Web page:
Recently I read an article that said that attorneys and accountants are more likely to be critical of their spouses and families than people in other professions. The author said this was due to these people focusing almost entirely on finding errors as a fundamental component of their jobs.
In an entirely unscientific multi-year study (AKA my work history), I’ve come to the same conclusion, at least about accountants. I found that the people who were the best at the job were also often the most critical. In fact, some of the people I learned the most from are incredibly critical – and that sharp eye for perfection is fantastic when you are dealing with billions of dollars or creating binding contracts.
It becomes a problem when you go home and apply it to your attempts to learn watercolor painting or, worse, your spouse’s attempts to connect with you. This is, of course, not limited based on profession; you can be wildly critical and perfectionistic in any occupation.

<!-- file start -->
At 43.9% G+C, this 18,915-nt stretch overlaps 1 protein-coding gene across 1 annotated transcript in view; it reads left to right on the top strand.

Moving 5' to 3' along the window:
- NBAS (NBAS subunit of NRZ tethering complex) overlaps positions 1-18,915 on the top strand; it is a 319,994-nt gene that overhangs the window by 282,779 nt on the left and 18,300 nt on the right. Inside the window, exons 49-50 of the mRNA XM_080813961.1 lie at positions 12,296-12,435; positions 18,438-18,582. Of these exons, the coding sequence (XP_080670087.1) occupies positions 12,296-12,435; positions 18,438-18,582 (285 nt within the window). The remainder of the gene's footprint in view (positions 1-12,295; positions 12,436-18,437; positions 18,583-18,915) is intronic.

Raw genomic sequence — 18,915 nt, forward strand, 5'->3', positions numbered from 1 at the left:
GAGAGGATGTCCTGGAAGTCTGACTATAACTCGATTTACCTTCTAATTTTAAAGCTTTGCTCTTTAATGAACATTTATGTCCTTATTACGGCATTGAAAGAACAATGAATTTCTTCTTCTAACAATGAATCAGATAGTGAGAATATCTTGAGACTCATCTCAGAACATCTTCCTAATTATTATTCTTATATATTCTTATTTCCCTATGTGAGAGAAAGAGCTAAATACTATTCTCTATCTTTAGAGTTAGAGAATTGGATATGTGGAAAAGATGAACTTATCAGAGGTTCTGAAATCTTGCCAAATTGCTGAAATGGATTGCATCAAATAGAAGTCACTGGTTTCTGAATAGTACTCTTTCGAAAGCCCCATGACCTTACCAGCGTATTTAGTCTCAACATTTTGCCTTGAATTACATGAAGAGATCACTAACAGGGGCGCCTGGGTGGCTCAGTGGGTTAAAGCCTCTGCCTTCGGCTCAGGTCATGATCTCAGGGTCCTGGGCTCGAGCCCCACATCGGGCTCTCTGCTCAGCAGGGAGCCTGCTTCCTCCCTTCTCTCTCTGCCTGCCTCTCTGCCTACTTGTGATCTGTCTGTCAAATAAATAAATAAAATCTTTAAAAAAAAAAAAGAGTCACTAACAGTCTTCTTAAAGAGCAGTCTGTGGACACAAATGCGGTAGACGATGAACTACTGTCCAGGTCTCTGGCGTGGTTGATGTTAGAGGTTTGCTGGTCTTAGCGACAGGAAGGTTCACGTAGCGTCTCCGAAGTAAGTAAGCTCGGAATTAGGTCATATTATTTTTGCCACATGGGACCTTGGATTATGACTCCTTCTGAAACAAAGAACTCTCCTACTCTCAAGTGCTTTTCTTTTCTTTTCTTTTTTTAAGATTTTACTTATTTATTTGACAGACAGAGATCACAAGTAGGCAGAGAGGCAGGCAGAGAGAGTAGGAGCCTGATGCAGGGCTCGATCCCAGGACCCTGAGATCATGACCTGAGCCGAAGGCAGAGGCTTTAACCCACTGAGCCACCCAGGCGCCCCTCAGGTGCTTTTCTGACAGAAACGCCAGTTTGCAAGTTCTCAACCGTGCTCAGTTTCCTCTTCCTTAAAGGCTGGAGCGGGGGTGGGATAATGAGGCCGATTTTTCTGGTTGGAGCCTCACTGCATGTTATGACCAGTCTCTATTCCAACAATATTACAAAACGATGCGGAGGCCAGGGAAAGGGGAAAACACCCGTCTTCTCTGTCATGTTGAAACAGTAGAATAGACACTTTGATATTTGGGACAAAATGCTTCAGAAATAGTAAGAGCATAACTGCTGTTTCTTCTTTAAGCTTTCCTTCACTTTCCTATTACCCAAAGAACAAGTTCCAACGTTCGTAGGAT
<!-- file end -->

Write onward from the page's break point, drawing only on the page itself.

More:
One of the ways to start moving away from this is a fun tool called “The Credit Report.” This was designed by Jill Badonsky, founder of Kaizen-Muse Creativity Coaching (and one of my coach trainers!)
The idea is simple – instead of listing out the various things you haven’t done or have done poorly today, give yourself some credit and list out what is going well instead. To do this, ask yourself four questions:
(I’ve created a printable version of The Credit Report for you to download here.)
It might seem too simple to be effective, but I invite you to try it. Just like an accountant training herself to see every possible problem at work bleeds over to her personal life, training yourself to see what you are doing well impacts all of your life.
Start now and leave a comment with your answer to any of the four questions below.
Great idea. Printed it out. Much harder to do the credit side of the balance sheet. Thanks.
So happy you are going to try it! The credit side gets easier with practice! Thanks for the comment.